So, okay. Just a minute to answer Sasha's question, what this does, what SpinRite does. Recently I've been seeing the term "bit rot," and I'm not sure why bit rot has been in the news recently. But there is a problem that hard drive data does degrade over time. We know there's things called so-called "grown defects," that is, defects growing over time. And try as they have, and they've done an amazing job, manufacturers are unable to produce absolutely perfect media. And that's become a bigger problem as we've been storing greater densities on these magnetic platters because what it's done is by making the bits smaller, it's effectively made any defects bigger.

So in order to deal with the fact that media is not perfect, and it has never been, even back when we were only storing 10MB on disks, all of us who are old school, Leo, you'll certainly remember when there were little charts printed on the outside of the disk drives showing the location of defects that had been found at the factory.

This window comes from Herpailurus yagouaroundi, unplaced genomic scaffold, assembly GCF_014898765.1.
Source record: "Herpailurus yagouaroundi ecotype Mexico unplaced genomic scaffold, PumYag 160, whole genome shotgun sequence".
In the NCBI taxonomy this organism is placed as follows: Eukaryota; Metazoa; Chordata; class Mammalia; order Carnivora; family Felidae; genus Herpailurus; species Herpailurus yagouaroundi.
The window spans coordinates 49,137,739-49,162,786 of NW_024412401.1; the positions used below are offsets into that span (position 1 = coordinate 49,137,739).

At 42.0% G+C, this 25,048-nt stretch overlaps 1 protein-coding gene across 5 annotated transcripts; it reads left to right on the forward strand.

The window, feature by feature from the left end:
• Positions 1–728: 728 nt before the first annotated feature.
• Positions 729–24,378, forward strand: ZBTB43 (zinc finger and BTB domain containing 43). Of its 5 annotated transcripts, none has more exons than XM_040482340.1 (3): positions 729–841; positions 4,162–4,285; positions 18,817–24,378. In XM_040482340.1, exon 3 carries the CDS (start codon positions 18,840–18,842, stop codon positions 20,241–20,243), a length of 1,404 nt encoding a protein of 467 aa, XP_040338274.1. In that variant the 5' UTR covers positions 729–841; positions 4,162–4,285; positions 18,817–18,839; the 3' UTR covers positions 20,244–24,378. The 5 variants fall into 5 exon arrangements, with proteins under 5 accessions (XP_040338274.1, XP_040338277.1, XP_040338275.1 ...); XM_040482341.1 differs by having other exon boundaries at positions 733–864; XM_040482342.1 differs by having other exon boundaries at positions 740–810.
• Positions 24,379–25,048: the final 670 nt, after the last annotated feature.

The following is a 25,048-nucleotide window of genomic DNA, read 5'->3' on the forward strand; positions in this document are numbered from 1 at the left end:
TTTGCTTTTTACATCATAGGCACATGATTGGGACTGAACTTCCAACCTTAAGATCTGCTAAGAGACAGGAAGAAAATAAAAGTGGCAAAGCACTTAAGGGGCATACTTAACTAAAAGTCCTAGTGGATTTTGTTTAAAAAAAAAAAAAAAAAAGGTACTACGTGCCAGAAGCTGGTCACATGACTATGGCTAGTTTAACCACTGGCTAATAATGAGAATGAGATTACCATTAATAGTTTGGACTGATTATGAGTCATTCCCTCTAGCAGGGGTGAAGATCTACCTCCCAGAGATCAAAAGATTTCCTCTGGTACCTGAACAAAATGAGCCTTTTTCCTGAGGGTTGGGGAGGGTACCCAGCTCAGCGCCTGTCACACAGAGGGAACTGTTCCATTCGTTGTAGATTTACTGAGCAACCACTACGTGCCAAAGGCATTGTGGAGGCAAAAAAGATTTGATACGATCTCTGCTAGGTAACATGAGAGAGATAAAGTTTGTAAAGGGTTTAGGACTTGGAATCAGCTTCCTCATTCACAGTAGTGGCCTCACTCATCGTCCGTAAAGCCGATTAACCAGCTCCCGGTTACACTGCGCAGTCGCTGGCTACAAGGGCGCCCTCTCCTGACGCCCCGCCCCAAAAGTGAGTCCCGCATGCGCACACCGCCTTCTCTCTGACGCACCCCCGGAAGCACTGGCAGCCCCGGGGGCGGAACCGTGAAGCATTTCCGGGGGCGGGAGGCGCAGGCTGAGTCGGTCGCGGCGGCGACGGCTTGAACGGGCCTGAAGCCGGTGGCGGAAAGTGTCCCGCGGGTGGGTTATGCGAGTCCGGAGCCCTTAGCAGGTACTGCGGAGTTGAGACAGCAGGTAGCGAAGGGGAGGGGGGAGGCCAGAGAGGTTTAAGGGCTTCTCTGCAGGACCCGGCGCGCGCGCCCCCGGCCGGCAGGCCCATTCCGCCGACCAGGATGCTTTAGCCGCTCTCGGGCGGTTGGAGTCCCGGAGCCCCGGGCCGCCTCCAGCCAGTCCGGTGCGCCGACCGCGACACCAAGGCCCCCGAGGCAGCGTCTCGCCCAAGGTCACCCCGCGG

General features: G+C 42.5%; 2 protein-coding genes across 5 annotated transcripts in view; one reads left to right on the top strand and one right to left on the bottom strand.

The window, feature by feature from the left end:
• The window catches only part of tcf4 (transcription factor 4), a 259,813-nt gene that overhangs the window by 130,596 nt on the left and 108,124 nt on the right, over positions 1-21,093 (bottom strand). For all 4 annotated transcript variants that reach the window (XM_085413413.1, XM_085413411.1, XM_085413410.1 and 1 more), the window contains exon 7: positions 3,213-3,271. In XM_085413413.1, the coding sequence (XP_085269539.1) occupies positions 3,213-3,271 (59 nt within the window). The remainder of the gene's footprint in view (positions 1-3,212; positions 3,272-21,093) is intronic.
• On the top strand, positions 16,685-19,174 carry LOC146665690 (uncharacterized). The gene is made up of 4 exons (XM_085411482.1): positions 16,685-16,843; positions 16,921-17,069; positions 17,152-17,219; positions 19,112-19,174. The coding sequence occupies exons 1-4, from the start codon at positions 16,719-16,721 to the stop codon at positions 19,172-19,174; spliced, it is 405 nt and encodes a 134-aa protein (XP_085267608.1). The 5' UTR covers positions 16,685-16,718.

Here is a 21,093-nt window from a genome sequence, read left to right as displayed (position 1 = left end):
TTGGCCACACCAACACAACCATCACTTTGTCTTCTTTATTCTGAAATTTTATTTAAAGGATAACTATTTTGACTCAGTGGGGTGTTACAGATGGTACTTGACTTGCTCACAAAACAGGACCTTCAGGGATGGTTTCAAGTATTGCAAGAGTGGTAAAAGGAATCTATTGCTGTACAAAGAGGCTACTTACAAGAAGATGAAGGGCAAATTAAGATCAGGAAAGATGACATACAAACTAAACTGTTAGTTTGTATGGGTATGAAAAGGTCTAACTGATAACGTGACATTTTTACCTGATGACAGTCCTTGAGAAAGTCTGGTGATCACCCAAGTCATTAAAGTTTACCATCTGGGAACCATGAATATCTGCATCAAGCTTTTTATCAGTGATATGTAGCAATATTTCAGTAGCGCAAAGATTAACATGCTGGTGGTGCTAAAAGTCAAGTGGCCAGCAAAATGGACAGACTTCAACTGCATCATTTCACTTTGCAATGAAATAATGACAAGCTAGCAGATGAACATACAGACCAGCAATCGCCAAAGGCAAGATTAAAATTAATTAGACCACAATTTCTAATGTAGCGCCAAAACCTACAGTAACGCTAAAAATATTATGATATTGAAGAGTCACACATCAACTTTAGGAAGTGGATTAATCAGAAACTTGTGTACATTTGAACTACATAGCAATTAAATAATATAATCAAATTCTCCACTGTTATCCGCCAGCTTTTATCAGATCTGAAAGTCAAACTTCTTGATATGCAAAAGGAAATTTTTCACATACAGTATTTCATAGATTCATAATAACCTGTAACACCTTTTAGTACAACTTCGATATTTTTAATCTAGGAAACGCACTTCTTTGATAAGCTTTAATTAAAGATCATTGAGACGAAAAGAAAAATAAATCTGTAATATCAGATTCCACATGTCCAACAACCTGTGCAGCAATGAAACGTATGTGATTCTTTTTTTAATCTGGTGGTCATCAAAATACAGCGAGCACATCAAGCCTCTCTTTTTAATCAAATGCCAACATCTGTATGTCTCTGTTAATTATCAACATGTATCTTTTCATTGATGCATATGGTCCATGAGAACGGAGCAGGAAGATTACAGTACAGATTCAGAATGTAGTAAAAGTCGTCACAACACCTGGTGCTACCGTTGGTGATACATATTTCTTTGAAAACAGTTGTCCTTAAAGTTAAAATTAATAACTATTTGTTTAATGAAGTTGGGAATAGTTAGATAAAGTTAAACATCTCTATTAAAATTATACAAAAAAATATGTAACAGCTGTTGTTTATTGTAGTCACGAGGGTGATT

Leo: Right, right.

Steve: And what people who were formatting these drives were supposed to do was manually enter the list of defects into the low-level formatter, which would then mark those sectors as bad. Well, it quickly became clear that OEMs were not taking the time to do this. They were just pumping these systems out, and they weren't manually entering into a low-level formatter what the defects were.

So one of SpinRite's first uses 20 years ago was people would run it on brand new drives, and it would find defects, often in sectors they were using, which was a concern. So SpinRite would relocate the data to non-defective sectors, mark those sectors bad, and then keep them from being used. So SpinRite was doing the work that should have been done by the OEMs but wasn't being done by the OEMs.